windguy

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Just wanted to add a note, that I'm limited to where I can add conduit or wiring.
Adding Cat5e to the inside of the house in the entry area and punching through the stucco is not possible.
Conduit runs are limited to the front of the house, coming from the garage area, underground or along the eaves as marked in red below. Thanks!

entry 01 conduit.jpg
 
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your entry look identical to ours, I put one in a fake lite over door, and one in a large mail box lower half looking toward the door, so still get stuff dropped in mail box, but also what I did was put a security door in, the delivery person can slide it under door, which has worked, they put it down and kick it in when the door is locked. worked for us, we have a shorter side opening though
 

looney2ns

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Almost always a way to get wire where you need it, neatly.
Hire an electrician that is certified in low-voltage. Have him run ethernet cable inside the wall to the position just above the door bell at 4-5ft right next to the door.
Use this camera at that location with a 2.8mm lens. Front door ID camera IPC-HDBW4231F MiniWedge
Then use position A for a camera to watch from that angle, put that camera in corridor mode.

Or use this camera in that same location by the door, Review-dahua-ipc-hdbw4231f-e2-m-dual-starlight-cam again in 2.8mm, one lens looking down at the package area, and the other for face ID standing at the door.
Paint any to match stucco.
 

windguy

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@looney2ns - thanks for the ideas. I've seen the mini-wedge used by other forumites and it's a great solution for a low profile camera. But running Cat 5e through inside walls would be too invasive in this situation and not worth the trouble for the sake of improving one camera mounting. I had considered doing this but it doesn't make sense. I'll just have to deal with optimizing the other mounting locations. Thanks!
 

windguy

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Did ya try and give it a bunch of HLC backlight?
Thanks bigredfish. This might be exactly what I'm looking for to cut down on the head on glare from the coach lights. No, I didn't try it because I wasn't aware what it is, but now I do. Appreciate your pointing that out. I haven't explored all the camera settings yet with the plan to work on image optimization after the cameras are mounted and BI is installed. I see the HLC setting for the camera using the web browser interface under the Backlight Mode. HLC has a scale of 1-100. Will test that range tonight and report back. Thanks!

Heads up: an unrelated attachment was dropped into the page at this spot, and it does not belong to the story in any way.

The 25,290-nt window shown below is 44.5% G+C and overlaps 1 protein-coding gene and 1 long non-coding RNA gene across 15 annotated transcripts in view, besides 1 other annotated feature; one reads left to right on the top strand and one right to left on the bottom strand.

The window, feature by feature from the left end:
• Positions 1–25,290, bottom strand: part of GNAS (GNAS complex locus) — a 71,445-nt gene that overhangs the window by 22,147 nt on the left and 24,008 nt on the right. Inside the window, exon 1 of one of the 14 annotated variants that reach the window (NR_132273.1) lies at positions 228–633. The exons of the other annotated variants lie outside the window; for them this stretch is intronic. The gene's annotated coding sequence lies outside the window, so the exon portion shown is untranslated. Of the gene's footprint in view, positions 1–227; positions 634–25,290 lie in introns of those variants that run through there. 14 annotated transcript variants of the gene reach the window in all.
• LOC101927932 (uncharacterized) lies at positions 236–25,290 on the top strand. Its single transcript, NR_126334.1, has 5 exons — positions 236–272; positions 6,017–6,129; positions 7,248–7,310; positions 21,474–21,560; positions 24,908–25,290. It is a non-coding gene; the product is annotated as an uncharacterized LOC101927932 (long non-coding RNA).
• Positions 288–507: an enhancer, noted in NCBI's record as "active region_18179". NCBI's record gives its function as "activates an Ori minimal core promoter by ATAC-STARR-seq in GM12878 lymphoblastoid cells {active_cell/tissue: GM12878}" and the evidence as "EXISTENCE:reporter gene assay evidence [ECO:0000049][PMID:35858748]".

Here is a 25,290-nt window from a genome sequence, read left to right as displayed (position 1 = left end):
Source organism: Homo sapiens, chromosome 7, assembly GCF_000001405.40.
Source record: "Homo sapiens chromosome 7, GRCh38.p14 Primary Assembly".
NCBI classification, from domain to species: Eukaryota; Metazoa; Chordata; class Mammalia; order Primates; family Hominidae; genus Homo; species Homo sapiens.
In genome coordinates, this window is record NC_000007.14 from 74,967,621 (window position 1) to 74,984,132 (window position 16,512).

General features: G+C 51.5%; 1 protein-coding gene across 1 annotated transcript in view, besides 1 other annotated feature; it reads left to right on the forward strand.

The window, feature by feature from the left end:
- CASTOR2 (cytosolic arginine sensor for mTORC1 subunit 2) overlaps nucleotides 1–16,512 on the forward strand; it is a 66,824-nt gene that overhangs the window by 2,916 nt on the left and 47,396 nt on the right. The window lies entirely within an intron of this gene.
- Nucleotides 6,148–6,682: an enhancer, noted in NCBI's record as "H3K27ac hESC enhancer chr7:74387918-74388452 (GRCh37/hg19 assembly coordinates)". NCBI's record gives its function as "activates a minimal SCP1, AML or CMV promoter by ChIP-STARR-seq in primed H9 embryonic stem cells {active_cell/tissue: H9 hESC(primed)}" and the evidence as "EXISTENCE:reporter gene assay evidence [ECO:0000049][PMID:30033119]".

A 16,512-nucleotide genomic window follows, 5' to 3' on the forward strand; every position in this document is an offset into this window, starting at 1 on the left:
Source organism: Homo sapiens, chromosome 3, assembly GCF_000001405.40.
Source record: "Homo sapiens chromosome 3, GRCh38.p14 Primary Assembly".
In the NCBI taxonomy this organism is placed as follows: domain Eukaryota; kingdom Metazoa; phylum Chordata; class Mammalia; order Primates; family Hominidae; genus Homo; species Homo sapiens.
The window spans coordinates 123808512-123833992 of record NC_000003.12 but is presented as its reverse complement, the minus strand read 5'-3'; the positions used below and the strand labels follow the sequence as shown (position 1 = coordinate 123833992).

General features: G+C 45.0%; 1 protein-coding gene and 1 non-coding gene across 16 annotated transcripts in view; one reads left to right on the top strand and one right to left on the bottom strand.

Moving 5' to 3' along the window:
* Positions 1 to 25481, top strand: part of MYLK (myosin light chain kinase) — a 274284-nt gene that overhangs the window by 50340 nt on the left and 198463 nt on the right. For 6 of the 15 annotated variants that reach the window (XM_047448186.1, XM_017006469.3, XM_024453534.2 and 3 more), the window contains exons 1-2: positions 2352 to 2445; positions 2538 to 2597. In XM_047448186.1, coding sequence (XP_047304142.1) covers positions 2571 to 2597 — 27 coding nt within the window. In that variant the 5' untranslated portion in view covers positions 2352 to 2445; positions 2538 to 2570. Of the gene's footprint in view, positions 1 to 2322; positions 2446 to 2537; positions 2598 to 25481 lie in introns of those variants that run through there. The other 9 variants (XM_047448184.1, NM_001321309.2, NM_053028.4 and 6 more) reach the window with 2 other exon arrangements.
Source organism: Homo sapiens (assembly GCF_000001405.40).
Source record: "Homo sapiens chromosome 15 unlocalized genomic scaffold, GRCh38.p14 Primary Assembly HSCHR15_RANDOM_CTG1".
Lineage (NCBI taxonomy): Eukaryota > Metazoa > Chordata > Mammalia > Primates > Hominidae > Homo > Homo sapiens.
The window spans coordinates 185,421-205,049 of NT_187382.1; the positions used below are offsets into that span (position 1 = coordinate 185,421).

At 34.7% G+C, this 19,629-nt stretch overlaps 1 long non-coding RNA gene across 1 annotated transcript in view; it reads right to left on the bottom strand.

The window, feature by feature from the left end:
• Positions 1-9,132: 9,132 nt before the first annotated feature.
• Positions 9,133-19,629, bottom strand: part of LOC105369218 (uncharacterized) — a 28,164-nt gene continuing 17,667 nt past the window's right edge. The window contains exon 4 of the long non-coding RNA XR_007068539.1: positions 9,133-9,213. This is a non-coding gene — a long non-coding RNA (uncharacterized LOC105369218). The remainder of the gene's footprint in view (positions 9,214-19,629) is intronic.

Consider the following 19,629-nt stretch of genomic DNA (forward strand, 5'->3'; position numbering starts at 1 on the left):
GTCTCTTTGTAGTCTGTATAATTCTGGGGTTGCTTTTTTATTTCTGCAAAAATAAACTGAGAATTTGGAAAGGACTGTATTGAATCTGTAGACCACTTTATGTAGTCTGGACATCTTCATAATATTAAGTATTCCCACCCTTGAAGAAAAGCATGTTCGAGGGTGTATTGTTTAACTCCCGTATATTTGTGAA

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windguy

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Try 60-70 for starts. It may not fix the problem but worth a try.
Thanks for the starting reference.
I did some late afternoon baseline testing and then at dusk with the coach lights on.
The camera settings are in BACKLIGHT MODE, not under CONTRAST as posted above.
HLC or Highlight Compensation is called Glare Inhibition if using Smart PSS, which I am for testing. Web interface calls it HLC.
I tried 50 and 70 and there were certain parts where the facial image was okay, but overall the image was darkened too much. Not really an improvement.

But, there was another Backlight Mode that worked much better, BLC or Backlight Correction. Using the default setting, the facial image was better with more defined detail and the overall image wasn't as dark compared to when HLC was enabled.

Below are pics of the testing: baseline with coach lights off and some daylight, dusk with lights on, HLC enabled and then BLC enabled. I didn't test BLC in daylight but hoping it won't affect the daytime image as greatly as HTC did. So Bigredfish, you still earned your beer points for the day by steering me in the right direction for adjusting the camera. A have a lot more to learn. Much appreciated! Thanks!

BACKLIGHT MODE SETTINGS: OFF, BLC, HLC, WDR and SSA

entry location c - daylight.jpgentry location c - dusk.jpgentry location c - HLC enabled = 70.jpgentry location c - BLC enabled.jpg